When Local News Dies – Local Government Does Not Thrive

Dermot Murphy, finance professor at the University of Illinois Chicago and co-author of an economic news report, told KGNU the real impact that dying newspapers have on cities across the US.

Given that a lack of local papers leads to less civic participation from citizens and political leaders, Murphy decided to investigate/research what happens on the local level in terms of government loan plans.

“A loss of local journalism it is fairly widespread…across the United States”

Murphy and his co-authors found that local governments end up taking more loans, and more risky loans. They looked specifically at loans that have high interest rates. The higher the rate, the more likely that it is a risky loan. He stresses that higher interest rates mean more money out of the pockets of tax payers – and even government wages. When local governments go unchecked, Murphy says that these types of loans occur. His data essentially correlates the decrease in local news to an increase of risky local government loans.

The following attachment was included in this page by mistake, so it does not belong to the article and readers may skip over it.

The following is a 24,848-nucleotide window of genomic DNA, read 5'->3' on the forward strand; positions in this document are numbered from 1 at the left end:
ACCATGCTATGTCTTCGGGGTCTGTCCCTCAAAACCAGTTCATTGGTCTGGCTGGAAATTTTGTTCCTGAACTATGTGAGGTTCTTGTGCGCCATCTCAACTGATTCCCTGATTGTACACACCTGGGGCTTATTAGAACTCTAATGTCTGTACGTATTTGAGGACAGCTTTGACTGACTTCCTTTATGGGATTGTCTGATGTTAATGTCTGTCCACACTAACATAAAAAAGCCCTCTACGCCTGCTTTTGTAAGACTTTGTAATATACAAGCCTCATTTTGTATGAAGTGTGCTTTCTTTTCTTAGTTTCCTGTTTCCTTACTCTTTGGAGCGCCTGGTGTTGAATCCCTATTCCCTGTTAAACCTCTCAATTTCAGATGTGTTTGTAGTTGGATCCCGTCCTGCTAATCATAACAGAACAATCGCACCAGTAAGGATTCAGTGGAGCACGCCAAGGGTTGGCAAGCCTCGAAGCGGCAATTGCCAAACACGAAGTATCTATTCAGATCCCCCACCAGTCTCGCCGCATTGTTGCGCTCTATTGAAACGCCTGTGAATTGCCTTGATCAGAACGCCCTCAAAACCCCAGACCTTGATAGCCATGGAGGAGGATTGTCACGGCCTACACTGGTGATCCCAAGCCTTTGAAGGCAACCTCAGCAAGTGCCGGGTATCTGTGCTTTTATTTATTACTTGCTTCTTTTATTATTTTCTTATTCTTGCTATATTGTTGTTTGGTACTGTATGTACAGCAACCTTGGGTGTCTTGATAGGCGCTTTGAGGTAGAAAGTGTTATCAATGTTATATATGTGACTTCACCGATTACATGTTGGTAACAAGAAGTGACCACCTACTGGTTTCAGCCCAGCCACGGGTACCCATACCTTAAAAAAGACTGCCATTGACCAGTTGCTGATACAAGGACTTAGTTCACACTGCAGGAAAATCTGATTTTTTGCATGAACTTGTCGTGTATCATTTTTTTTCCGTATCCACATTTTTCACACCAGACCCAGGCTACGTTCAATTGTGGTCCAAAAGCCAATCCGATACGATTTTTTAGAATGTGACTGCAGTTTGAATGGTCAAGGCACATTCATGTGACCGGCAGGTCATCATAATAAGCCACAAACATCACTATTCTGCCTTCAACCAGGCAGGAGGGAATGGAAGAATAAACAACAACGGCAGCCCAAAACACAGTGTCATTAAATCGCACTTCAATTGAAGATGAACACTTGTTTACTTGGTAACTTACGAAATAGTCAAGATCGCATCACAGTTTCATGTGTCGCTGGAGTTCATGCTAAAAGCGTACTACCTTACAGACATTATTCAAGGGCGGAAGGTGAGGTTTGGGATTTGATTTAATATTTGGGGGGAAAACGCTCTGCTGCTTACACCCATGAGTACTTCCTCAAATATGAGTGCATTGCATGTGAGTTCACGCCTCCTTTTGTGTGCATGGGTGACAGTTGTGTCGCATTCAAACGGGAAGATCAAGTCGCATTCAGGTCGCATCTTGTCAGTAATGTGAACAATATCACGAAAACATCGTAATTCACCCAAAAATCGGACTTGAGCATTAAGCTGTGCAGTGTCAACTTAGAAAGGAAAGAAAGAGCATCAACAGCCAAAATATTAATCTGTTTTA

• cover play_arrow

    When Local News Dies – Local Government Does Not Thrive KGNU News


Without a local newspaper checking government spending and investments, a watch dog role that the forth estate fills, there is less political accountability. With news going digital, Murphy finds that,

“Online news organizations tend to focus on national news … so it looks like local is being more neglected.”


For more information on the issues with the closure of local news organizations read his report here.

  • cover play_arrow

    When Local News Dies – Local Government Does Not Thrive KGNU News

Picture of KGNU News



Now Playing

Recent Stories

Upcoming Events


This May 1st and 2nd, we’re encouraging you to give and to publicly express what KGNU personally means to you.

We join other public and local stations across the country for this second annual event. It’s your forum to support and champion how KGNU connects with your values.


Learn More